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Arizona Gov. Jan Brewer attends the Republican National Convention at the Tampa Bay Times Forum on August 28, 2012 in Tampa, Florida.
Arizona Governor Jan Brewer still has not come out publicly and said whether she will sign the state's controversial religious freedom bill (SB 1062) that passed the legislature last week. The Governor is now under increasing pressure from corporations and business groups to veto the bill over concerns that it will hurt the state's economy.
The bill allows business owners and employees with strong religious beliefs to deny service to gays and lesbians. Companies from American Airlines to Apple, which announced last November that they will build a sapphire glass plant in Mesa, AZ, urged Gov. Brewer to quash the bill.The new Apple plant could bring an estimated 2,000 jobs to the state.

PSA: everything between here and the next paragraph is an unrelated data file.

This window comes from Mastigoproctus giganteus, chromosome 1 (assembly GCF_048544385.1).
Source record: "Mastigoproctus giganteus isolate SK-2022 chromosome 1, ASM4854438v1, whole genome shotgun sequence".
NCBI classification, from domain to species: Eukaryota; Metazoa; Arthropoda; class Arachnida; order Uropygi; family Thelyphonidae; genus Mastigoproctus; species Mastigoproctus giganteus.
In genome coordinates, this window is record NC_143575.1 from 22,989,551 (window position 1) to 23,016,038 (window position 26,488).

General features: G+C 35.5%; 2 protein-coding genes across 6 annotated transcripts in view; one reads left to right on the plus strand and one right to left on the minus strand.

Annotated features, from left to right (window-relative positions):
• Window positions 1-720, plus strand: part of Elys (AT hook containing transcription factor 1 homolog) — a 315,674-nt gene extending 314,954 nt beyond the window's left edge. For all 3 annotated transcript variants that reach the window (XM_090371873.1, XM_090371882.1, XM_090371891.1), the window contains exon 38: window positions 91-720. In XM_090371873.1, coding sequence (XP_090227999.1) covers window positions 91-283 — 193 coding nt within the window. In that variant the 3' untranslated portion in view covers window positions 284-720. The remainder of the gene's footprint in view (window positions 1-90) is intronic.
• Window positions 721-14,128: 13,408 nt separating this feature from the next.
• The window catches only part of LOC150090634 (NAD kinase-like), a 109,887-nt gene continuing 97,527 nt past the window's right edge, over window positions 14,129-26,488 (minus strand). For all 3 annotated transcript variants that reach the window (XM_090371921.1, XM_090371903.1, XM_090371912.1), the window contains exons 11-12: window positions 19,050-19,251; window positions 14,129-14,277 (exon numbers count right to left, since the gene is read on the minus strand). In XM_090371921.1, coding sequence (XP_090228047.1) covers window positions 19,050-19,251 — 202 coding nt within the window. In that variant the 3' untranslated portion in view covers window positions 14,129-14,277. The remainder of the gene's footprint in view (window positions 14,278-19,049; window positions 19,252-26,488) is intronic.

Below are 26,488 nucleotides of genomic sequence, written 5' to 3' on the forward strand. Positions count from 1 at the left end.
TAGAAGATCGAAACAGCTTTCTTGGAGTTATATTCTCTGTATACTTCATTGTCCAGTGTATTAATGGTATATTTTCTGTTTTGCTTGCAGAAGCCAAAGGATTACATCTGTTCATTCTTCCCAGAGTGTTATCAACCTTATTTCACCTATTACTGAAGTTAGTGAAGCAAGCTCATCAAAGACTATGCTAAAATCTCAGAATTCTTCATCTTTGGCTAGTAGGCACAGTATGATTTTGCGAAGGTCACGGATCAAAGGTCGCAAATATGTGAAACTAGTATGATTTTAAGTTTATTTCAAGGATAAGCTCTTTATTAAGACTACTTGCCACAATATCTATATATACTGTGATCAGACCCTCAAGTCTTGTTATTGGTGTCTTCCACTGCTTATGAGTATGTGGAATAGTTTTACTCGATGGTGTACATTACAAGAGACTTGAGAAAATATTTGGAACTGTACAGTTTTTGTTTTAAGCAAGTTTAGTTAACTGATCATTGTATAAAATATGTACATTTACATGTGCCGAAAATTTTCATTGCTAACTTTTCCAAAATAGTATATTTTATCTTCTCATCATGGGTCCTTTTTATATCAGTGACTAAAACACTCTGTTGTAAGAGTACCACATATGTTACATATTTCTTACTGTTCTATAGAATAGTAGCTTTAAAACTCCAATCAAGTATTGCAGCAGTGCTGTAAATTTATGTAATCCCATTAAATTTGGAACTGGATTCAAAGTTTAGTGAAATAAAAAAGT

The Arizona Chamber of Commerce and the Greater Phoenix Economic Council have also asked the Governor to veto the bill over concerns that it would be a setback to the state's economic recovery. There is some data to back up their concerns. Research from the progressive think tank Center for American Progress showed that a boycott sparked by an immigration crackdown in 2010 cost the state $141 million in lost contracts and convention business.
Will pressure from corporations and business groups affect Gov. Brewer's decision? Will signing the bill lead to any measurable economic loss?
Jeremy Duda, Governor’s Office Reporter for the Arizona Capitol Times